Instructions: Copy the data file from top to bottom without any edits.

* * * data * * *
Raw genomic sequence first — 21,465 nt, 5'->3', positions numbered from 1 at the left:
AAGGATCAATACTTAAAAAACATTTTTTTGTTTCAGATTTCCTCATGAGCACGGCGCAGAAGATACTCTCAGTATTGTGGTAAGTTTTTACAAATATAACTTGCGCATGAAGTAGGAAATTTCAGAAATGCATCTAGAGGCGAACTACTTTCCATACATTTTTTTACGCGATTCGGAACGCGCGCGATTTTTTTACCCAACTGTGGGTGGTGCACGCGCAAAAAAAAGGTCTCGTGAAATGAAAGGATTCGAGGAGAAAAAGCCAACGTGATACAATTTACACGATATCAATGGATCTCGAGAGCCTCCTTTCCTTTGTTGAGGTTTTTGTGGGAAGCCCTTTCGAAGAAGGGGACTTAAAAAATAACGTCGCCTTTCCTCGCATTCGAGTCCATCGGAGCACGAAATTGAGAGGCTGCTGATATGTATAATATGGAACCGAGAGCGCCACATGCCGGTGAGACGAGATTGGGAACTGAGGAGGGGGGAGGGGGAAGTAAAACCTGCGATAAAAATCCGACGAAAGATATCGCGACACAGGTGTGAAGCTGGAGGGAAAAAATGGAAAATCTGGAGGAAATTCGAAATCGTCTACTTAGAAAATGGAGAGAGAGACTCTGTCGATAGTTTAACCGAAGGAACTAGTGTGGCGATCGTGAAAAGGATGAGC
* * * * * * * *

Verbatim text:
Raw genomic sequence first — 21,465 nt, 5'->3', positions numbered from 1 at the left:
AAGGATCAATACTTAAAAAACATTTTTTTGTTTCAGATTTCCTCATGAGCACGGCGCAGAAGATACTCTCAGTATTGTGGTAAGTTTTTACAAATATAACTTGCGCATGAAGTAGGAAATTTCAGAAATGCATCTAGAGGCGAACTACTTTCCATACATTTTTTTACGCGATTCGGAACGCGCGCGATTTTTTTACCCAACTGTGGGTGGTGCACGCGCAAAAAAAAGGTCTCGTGAAATGAAAGGATTCGAGGAGAAAAAGCCAACGTGATACAATTTACACGATATCAATGGATCTCGAGAGCCTCCTTTCCTTTGTTGAGGTTTTTGTGGGAAGCCCTTTCGAAGAAGGGGACTTAAAAAATAACGTCGCCTTTCCTCGCATTCGAGTCCATCGGAGCACGAAATTGAGAGGCTGCTGATATGTATAATATGGAACCGAGAGCGCCACATGCCGGTGAGACGAGATTGGGAACTGAGGAGGGGGGAGGGGGAAGTAAAACCTGCGATAAAAATCCGACGAAAGATATCGCGACACAGGTGTGAAGCTGGAGGGAAAAAATGGAAAATCTGGAGGAAATTCGAAATCGTCTACTTAGAAAATGGAGAGAGAGACTCTGTCGATAGTTTAACCGAAGGAACTAGTGTGGCGATCGTGAAAAGGATGAGC